- Then add 1 cup of water and mix until combined. It should be soupy (about as runny as pancake mix), but you may need to add up to ¼ cup more water to get this consistency. The flaxseed will thicken quickly.
- Line your baking sheet with unbleached parchment paper or silicone mat(s).
- Pour the mixture across the baking sheet and spread it as thin as you can. Take care to make sure there are no holes.
- Once it's all smoothed out to less than ⅛ inch, make sure it is not thinner at the edges than the middle. This will help it to cook evenly and to prevent it from burning.
- Place in the oven and set a timer for 30 minutes. It will likely take closer to 40 minutes but in case your oven has a hot spot, check it.
- You’ll know it’s done when the edges are brown, and the center is crisp.
What herbs will you try in your flaxseed crackers? Share in the comments below!
More Low Histamine Snacks
- Pesto – Low Lectin, Medium Oxalate, with Low FODMAP options
- Pecan Clusters – Low Lectin & Medium Oxalate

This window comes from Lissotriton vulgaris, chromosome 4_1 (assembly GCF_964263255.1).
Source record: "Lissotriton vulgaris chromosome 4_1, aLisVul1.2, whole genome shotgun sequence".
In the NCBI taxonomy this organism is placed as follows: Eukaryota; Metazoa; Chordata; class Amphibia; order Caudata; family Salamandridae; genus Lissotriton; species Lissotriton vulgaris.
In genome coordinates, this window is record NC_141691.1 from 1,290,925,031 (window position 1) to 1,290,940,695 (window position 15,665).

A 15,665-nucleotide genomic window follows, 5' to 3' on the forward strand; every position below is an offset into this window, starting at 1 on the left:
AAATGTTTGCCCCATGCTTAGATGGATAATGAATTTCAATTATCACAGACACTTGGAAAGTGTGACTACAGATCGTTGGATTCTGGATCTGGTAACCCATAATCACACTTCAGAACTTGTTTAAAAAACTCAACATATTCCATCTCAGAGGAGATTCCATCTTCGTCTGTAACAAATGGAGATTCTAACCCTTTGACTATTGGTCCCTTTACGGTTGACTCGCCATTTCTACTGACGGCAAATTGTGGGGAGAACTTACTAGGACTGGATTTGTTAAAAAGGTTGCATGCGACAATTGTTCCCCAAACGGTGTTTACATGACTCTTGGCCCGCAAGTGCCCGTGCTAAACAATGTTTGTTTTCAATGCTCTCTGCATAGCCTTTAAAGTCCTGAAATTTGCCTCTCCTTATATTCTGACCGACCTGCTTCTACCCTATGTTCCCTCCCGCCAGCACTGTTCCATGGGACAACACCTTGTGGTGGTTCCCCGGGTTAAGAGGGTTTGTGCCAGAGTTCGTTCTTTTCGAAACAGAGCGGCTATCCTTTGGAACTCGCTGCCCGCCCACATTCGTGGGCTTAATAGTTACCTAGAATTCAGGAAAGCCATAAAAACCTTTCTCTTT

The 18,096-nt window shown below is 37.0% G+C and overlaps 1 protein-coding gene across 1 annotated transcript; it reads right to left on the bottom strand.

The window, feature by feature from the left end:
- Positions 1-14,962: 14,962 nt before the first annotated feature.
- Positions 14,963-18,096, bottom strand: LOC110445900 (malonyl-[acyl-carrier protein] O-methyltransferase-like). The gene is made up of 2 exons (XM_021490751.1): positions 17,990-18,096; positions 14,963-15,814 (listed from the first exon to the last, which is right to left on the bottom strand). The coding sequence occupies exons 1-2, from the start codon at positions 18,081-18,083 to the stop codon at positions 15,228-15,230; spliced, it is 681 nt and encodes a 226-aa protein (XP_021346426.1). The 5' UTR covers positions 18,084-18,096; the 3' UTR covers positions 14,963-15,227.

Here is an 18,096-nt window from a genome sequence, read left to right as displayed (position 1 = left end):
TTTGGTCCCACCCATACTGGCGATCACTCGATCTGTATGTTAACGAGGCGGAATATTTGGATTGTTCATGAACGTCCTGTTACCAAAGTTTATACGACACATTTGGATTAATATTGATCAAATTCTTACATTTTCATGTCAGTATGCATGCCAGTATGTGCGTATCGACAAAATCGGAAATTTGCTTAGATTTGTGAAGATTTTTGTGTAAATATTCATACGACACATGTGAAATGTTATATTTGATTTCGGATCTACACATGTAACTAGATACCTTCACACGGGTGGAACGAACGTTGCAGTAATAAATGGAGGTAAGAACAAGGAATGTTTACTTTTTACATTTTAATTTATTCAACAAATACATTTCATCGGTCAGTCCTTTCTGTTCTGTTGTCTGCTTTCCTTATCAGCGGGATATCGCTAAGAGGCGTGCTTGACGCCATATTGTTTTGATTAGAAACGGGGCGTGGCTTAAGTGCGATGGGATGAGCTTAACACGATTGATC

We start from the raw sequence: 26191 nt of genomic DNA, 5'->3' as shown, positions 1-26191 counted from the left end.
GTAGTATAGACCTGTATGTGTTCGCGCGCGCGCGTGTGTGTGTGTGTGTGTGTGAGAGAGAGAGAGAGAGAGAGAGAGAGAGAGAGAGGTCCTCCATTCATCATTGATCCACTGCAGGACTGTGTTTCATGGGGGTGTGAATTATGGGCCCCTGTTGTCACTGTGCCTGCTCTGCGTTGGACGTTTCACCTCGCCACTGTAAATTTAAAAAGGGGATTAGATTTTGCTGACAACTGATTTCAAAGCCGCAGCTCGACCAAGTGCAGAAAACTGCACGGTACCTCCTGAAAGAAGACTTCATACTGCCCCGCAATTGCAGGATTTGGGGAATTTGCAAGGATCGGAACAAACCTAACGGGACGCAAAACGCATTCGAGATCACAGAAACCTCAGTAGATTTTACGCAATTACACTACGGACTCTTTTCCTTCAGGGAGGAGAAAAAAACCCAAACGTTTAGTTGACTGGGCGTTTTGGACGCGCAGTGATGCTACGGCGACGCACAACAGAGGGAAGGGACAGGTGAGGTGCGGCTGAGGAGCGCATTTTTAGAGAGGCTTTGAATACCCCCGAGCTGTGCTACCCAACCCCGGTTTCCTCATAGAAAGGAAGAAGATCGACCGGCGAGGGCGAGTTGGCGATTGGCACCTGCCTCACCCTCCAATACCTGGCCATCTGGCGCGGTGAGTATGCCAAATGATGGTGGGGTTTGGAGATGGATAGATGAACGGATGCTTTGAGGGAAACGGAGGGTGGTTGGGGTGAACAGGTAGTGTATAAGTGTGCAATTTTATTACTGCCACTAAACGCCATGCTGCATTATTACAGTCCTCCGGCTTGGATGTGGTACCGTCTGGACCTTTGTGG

- Macadamia Nut Butter – Low FODMAP, Low Lectin & Low Oxalate
- Easy Blender Blueberry Muffins – Low Lectin & Low Oxalate
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Flax Seeds. (2020). FoodData Central. https://fdc.nal.usda.gov/fdc-app.html#/food-details/1100610/nutrients
Parikh, M., et al. (2019). Dietary Flaxseed as a Strategy for Improving Human Health. Nutrients, 11(5), 1171. https://doi.org/10.3390/nu11051171
Park, B. K., et al. (2013). Omega-3 fatty acids suppress Th2-associated cytokine gene expressions and GATA transcription factors in mast cells. The Journal of nutritional biochemistry, 24(5), 868–876. https://doi.org/10.1016/j.jnutbio.2012.05.007
Tiger Nuts. (2021). FoodData Central. https://fdc.nal.usda.gov/fdc-app.html#/food-details/2176879/nutrients